White men earn a median $21 an hour, making more money than women across all races, according to a Pew Research Center analysis of Bureau of Labor Statistics data. They also earn more than black and Hispanic men, who make a respective $15 and $14 median hourly wage. The only group that out-earns white men is Asian men, who earn $24, according to the report.
On average, women's hourly earnings were lower than those of white men and men in their own racial or ethnic group. Black and Hispanic women respectively made $13 and $12 an hour. Asian and white women made $18 and $17 an hour — lower than white men — but higher than those of black and Hispanic men.
Even controlling for education, white men still out-earned most groups, according to the report, except for Asian men. Pew Research did not break out data for specific Asian-American sub-groups.
White women have gone from earning, on average, 60 cents for every dollar earned by a white man in 1980 to 82 cents in 2015, narrowing the wage gap by 22 cents, according to the report. Asian women roughly followed the same trajectory, but make 87 cents per dollar earned by a white man in 2015. Wages made by black men made no growths over this 35-year period, and Hispanic men only improved their median hourly income by two percent compared to white men's earnings. Black women and Hispanic women improved the gap by nine and five cents, respectively.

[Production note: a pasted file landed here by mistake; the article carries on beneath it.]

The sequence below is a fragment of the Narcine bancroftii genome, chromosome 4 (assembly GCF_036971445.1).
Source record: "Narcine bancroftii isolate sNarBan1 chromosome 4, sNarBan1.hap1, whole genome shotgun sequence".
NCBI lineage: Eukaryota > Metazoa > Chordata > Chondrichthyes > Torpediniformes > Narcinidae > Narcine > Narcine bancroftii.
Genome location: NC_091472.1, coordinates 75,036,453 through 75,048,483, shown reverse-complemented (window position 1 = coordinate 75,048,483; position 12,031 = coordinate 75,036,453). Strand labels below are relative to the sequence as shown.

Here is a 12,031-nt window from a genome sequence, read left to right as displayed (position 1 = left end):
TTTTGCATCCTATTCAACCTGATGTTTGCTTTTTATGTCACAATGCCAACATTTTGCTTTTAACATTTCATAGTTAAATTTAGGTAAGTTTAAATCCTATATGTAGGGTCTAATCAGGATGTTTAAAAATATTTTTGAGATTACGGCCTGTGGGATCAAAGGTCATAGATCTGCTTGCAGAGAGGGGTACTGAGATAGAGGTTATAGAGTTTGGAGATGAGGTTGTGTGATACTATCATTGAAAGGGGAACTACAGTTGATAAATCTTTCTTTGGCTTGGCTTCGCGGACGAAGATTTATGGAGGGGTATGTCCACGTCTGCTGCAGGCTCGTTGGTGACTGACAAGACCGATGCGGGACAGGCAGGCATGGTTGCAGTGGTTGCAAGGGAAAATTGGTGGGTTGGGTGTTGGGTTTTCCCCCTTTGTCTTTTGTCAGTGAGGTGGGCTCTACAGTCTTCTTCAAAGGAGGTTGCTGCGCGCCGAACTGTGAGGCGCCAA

According to the National Bureau of Economic Research, education and workforce experience accounted for eight percent of the gender wage gap in 2010, with industry and occupation accounting for 51 percent of the difference. With regards to race, sociologists Eric Grodsky and Devah Pager concluded that 52 percent of the wage gap between black and white men was explained by education and workforce experience, while occupational differences explained another 20 percent. The remaining gaps are often attributed to discrimination, they said.
Sixty percent of Americans say black and white adults are treated more or less equally. However, about 21 percent of black adults and 16 percent of Hispanics say they've been treated unfairly in hiring, pay, or promotion because of their ethnicity or race, while only 4 percent of white adults commented similarly. Twenty-seven percent of women say their gender has made it more difficult to succeed in life, while only seven percent of men say the same.